Death of the Goat
By Steve Payne
On 26 March 1945 Britain's first Socialist Prime Minister, David Lloyd George died in Ty Newydd, Llanystumdwy. He was eighty-two years old.
Brought up in rural North Wales, he became the Member of Parliament for Caernarvon Boroughs in 1890 and held the seat until 1945. Lloyd George was a member of the Independent Labour Party, and following the 1895 General Election the leader of the party Keir Hardie determined it would be necessary to join with other left-wing groups such as the intellectual and largely middle-class Fabian Society, the Social Democratic Federation and the Scottish Labour Party.
He developed as a national figure during the first decade of the twentieth
century by contesting the hereditary power of the House of Lords, describing the
peers as "the first of the litter", "chosen at random from among the unemployed"
and swore to bring their future before "the great assize of the people".
A radical pacifist, Lloyd George's opportunity arose with the outbreak of the Great War on the European continent. Appalled at the prospect of a military alliance with Czarist Russia, Lloyd George wrote a letter to his wife on the eve of war stating "I am filled with horror at the prospect".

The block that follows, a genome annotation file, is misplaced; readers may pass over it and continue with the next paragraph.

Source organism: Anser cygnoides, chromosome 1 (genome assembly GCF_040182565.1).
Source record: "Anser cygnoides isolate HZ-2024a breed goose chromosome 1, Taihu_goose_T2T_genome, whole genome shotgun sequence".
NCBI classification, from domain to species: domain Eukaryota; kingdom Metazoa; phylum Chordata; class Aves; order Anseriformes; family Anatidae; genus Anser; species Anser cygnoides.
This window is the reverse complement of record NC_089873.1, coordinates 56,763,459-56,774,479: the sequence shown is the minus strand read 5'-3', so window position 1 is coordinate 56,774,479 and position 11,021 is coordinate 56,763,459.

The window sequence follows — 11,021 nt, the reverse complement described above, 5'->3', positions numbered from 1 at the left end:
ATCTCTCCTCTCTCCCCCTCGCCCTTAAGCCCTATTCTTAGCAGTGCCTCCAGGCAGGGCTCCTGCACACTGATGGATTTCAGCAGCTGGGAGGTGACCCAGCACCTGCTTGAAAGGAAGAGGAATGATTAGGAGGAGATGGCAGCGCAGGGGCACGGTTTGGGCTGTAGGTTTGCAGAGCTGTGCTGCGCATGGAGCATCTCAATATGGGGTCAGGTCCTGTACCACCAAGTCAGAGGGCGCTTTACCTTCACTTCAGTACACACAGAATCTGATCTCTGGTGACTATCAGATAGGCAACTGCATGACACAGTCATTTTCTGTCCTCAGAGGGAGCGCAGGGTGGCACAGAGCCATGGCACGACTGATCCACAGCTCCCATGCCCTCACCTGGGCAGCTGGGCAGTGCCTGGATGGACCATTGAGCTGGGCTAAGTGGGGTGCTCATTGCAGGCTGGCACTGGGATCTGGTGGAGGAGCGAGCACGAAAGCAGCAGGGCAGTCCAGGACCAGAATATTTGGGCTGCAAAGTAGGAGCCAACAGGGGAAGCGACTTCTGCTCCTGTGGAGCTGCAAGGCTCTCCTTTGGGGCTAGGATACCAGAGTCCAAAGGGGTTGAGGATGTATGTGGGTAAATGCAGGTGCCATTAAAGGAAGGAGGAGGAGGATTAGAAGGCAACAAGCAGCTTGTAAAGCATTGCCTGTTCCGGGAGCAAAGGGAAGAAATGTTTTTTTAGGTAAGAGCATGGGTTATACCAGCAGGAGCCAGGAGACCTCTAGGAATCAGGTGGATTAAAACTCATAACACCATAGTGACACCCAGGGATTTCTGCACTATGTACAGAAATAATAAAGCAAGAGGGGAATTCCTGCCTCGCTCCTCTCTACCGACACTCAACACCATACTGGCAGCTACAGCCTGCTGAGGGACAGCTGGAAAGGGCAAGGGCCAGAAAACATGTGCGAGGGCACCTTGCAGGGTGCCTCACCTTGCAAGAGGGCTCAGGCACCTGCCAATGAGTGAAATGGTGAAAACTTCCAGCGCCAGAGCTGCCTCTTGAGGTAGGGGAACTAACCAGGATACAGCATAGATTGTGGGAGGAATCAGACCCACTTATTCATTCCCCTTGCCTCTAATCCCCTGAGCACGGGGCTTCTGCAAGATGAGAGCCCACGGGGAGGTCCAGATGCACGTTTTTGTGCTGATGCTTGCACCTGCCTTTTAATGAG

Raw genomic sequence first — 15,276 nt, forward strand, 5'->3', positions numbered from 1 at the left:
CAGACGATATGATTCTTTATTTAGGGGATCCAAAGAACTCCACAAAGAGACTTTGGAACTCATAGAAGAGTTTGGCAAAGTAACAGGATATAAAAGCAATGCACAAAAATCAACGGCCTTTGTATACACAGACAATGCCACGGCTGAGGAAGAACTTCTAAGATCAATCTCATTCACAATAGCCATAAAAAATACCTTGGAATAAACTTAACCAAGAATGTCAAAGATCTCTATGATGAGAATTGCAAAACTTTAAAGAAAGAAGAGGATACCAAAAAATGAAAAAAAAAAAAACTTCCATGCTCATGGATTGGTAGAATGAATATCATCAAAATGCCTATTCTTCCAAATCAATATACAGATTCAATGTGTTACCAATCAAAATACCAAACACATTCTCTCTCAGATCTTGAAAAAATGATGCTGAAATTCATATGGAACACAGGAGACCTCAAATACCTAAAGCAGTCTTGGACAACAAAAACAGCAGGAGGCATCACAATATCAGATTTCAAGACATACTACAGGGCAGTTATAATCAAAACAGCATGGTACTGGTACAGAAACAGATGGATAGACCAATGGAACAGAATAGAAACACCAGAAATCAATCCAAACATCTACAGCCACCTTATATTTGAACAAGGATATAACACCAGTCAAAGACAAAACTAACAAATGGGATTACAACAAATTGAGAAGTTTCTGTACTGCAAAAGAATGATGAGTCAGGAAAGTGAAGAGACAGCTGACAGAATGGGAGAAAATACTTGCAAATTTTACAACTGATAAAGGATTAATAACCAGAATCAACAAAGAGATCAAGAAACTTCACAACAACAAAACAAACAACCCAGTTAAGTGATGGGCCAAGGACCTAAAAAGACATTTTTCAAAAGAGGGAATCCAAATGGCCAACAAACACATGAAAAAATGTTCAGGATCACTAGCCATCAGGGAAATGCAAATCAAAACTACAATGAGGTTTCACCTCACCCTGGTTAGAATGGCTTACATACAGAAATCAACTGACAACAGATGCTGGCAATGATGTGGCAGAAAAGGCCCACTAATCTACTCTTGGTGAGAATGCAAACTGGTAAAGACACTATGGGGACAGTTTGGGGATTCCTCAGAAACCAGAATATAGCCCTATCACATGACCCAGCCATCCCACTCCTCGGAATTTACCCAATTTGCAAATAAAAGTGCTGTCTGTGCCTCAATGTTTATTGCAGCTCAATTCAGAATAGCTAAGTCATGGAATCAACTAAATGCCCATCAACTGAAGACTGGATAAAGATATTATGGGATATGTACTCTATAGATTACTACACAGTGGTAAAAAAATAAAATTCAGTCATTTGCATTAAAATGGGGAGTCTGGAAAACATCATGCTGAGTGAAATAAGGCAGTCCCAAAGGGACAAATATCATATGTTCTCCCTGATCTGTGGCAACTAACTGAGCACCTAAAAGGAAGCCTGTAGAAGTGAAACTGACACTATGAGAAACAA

He subsequently launched a backbench revolt that caused Britain's neutrality during the needless slaughter in Belgium and Northern France.
Diminished in authority, the Liberal Government of HH Asquith fell shortly
During 1915, Keir Hardie died and Lloyd George became the leader of the Labour Party, forming a new administration during 1916. An ingenious negotiator, Lloyd George persuaded the rump of the Liberal Party to join a national government of unity that broadened Keir Hardie's 1895 popular front. Key to his success in this endeavour was a promise to build upon the social reforms that the Liberal Party had begun in office from 1905.
His many achievements in office included the recognition of Communist Russia, restructuring the Edwardian Labour Relations that were holding back Britain's economic development, and persuading a reluctant France to release her war reparations in exchange for a League of Nations guarantee of her eastern frontier.
Perhaps of longer term significance was progress on the island of Ireland; the forming of the Irish Free State was a breakthrough that no Prime Minister since Gladstone had entertained.
Dubbed "the Goat", Lloyd George was brought down by his notorious reputation for sexual laxity.
Exposure of his long term extra-marital affair with his devoted secretary Frances Stevenson scandalised society, and his elder son joined in the criticism of many that there was something of the night about him . This criticism led the Liberal Party to withdraw from the administration ending his premiership at only fifty-nine years of age, and arguably at the peak of his powers.
In a striking parallel with Lenin, with whom he signed an understanding of
mutual friendship in 1919, Lloyd George would prove to be a man of power and
intellectual prowess that would be succeeded by someone far more ruthless than
Steve Payne, Editor Today in Alternate